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OXCARBAZEPINE 300MG FILM COATED TABLETS

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PACKAGE LEAFLET: INFORMATION
FOR THE USER
®

Trileptal 300mg Film-Coated
Tablets
(oxcarbazepine)
Read all of this leaflet carefully before
you start taking this medicine.






Keep this leaflet. You may need to read it
again.
If you have any further questions, ask your
doctor or pharmacist.
This medicine has been prescribed for you
or your child. Do not pass it on to others. It
may harm them, even if their symptoms are
the same as yours.
If any of the side effects gets serious, or if
you notice any side effects not listed in this
leaflet, please tell your doctor or
pharmacist.

The name of your medicine is Trileptal 300mg
Film-Coated Tablets but will be referred to as
Trileptal throughout this leaflet. Please note
that this leaflet also contains information about
other strengths such as Trileptal 150mg and
600mg Film-Coated Tablets.

In this leaflet:
1.
2.
3.
4.
5.
6.

What Trileptal is and what it is used for
Before you take Trileptal
How to take Trileptal
Possible side effects
How to store Trileptal
Further information

1. WHAT TRILEPTAL IS AND WHAT IT
IS USED FOR
What Trileptal is
The active ingredient of Trileptal is
oxcarbazepine.
Trileptal belongs to a group of medicines called
anticonvulsants or antiepileptics.

What Trileptal is used for
Medicines such as Trileptal are the standard
treatment for epilepsy.
Patients diagnosed with epilepsy have had
repeated seizures, or convulsions. Seizures
happen because of a temporary fault in the
brain’s electrical system. Normally brain cells
coordinate body movements by sending out
signals through the nerves to the muscles in an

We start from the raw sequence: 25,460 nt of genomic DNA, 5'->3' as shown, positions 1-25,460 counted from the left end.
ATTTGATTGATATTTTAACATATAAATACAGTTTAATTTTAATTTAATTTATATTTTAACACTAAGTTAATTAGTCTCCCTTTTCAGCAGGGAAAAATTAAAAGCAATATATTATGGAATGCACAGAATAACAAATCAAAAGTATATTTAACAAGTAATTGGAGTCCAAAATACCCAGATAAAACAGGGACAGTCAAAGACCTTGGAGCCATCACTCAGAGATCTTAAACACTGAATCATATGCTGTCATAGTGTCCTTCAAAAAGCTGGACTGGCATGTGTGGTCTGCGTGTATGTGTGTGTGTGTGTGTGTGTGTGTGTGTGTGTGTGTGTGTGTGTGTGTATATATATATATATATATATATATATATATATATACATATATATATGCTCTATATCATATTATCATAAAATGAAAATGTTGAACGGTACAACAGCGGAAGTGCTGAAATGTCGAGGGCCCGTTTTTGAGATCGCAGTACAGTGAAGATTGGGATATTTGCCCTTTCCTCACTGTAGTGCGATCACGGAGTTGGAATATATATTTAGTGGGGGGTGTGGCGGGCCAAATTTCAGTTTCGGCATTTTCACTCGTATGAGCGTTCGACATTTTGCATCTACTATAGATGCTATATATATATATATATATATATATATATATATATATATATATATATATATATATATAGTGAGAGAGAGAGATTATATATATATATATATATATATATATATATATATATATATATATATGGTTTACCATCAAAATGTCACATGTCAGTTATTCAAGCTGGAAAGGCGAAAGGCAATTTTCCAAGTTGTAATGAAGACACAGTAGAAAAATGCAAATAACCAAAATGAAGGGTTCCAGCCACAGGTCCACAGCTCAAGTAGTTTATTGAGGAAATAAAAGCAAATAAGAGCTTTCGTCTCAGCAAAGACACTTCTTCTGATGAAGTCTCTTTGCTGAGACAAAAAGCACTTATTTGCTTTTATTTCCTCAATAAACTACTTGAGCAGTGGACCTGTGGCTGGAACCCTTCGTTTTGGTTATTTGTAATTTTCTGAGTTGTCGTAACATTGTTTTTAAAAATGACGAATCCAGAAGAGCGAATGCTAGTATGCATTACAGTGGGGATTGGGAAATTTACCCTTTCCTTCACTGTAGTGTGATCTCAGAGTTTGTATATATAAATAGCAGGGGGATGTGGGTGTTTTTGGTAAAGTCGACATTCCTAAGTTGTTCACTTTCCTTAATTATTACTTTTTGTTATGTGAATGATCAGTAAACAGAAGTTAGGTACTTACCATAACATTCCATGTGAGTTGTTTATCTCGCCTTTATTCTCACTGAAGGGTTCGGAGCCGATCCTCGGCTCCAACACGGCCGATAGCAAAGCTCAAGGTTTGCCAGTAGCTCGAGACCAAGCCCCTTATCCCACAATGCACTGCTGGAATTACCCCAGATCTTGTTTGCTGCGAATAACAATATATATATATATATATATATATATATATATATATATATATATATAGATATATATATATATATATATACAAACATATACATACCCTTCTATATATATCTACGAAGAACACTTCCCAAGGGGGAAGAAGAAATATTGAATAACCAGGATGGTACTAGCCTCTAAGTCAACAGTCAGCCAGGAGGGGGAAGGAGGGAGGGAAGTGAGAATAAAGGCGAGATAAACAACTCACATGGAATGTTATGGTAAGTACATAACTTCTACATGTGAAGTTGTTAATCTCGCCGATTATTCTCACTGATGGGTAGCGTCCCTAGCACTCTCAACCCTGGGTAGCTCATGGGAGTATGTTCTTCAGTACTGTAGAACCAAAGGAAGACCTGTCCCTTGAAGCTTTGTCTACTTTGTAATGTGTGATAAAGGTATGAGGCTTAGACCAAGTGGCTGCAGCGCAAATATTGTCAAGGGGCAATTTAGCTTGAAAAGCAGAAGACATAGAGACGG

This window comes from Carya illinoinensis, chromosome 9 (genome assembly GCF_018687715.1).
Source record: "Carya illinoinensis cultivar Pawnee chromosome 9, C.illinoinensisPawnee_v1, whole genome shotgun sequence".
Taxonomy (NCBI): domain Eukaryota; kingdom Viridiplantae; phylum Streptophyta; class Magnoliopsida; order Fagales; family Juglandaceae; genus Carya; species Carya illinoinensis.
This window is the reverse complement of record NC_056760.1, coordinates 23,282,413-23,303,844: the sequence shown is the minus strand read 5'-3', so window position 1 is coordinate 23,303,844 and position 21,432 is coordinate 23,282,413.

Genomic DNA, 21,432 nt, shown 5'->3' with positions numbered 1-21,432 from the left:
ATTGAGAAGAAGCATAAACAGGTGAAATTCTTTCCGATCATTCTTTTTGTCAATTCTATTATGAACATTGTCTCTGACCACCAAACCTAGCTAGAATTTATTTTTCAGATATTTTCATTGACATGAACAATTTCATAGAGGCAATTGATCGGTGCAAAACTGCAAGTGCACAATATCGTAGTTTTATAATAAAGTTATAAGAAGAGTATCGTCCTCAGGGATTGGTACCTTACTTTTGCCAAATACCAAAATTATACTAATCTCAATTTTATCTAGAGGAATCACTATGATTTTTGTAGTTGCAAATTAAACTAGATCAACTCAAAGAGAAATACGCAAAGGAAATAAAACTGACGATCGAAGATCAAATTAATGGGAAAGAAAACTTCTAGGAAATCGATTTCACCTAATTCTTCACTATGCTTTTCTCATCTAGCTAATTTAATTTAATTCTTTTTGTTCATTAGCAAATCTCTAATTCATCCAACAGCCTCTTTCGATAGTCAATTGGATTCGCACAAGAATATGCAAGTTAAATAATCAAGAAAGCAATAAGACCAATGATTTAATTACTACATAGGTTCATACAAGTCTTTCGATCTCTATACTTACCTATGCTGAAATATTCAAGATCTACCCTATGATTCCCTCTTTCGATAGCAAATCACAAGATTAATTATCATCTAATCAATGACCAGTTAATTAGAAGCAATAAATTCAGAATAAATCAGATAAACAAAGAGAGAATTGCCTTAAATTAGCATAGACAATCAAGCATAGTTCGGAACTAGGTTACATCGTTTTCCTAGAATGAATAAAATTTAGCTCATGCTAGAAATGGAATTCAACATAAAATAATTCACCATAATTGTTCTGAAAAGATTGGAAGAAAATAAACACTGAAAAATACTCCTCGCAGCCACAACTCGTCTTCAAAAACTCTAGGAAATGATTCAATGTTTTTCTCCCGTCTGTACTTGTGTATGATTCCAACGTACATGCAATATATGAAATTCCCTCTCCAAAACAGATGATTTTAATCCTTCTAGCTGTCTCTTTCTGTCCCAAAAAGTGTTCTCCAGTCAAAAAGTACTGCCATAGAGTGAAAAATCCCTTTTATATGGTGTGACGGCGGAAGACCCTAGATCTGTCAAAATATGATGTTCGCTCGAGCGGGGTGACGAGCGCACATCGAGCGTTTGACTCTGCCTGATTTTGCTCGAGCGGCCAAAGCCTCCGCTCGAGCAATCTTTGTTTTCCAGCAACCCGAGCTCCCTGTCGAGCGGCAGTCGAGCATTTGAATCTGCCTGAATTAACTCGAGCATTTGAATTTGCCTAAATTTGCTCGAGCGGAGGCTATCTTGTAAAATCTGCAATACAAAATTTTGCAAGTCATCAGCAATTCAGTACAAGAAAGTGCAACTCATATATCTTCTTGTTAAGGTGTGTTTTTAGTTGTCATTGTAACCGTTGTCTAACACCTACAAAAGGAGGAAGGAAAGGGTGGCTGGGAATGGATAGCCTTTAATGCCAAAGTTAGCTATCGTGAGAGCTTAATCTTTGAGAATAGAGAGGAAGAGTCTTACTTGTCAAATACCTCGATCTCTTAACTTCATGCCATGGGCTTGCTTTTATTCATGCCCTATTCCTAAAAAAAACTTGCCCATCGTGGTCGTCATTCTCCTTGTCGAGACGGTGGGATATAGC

organised, orderly way. In epilepsy, brain cells
send out too many signals in a disorderly
fashion. The result can be uncoordinated
muscular activity that is called an epileptic
seizure.
Trileptal is used to treat partial seizures with or
without secondarily generalised tonic-clonic
seizures. Partial seizures involve a limited area
of the brain, but may spread to the whole brain
and may cause a generalised tonic-clonic
seizure. There are two types of partial seizures:
simple and complex. In simple partial seizures,
the patient remains conscious, whereas in
complex partial seizures, patients
consciousness is altered.
Trileptal works by keeping the brain’s
“overexcitable” nerve cells under control. This
suppresses or reduces the frequency of such
seizures.
Trileptal can be used alone or in combination
with other antiepileptic medicines.
Usually, the doctor will try to find the one
medicine that works best for you or for your
child. However, with more severe epilepsy, a
combination of two or more medicines may be
needed to control seizures.
Trileptal is for use in adults and in children of 6
years of age and above.

2. BEFORE YOU TAKE TRILEPTAL
Follow all instructions given to you by your
doctor carefully, even if they differ from the
information contained in this leaflet.

Do not take Trileptal
• if you are allergic (hypersensitive) to
oxcarbazepine or to any other ingredients
of Trileptal tablets (listed in section 6
Further information).

Take special care with Trileptal
If any of the following apply to you, tell your
doctor before you take Trileptal:
• if you have ever shown unusual
sensitivity (rash or any other signs of
allergy) to carbamazepine or to any other
medicines. If you are allergic to
carbamazepine, the chances are
approximately 1 in 4 (25 %) that you could
also have an allergic reaction to
oxcarbazepine (Trileptal).
• if you have a kidney disease.
• If you have a serious liver disease.
• if you are taking diuretics (medicines
used to help the kidneys get rid of salt and
water by increasing the amount of urine
produced).
• if you have a heart disease, shortness of
breath and/or swelling of the feet or legs
due to fluid build-up.
• if your blood level of sodium is low as
shown by blood tests (see section 4
Possible side effects).
• if you are a woman taking a hormonal
contraceptive, such as the pill, Trileptal
may stop your contraceptive from working.
Use a different or extra (non-hormonal)
method of contraception while taking
Trileptal. This should help to prevent an
unwanted pregnancy. Tell your doctor
immediately if you get irregular vaginal
bleeding or spotting. If you have any
questions about this, ask your doctor or
health professional.
If you develop any of the following
symptoms after starting Trileptal, tell your
doctor immediately or go to the emergency
department at your nearest hospital:
• if you experience an allergic reaction after
starting Trileptal. Symptoms include
swelling of lips, eyelids, face, throat,
mouth, or sudden breathing problems,
fever with swollen glands, rash or skin
blistering.
• if you notice symptoms of hepatitis, such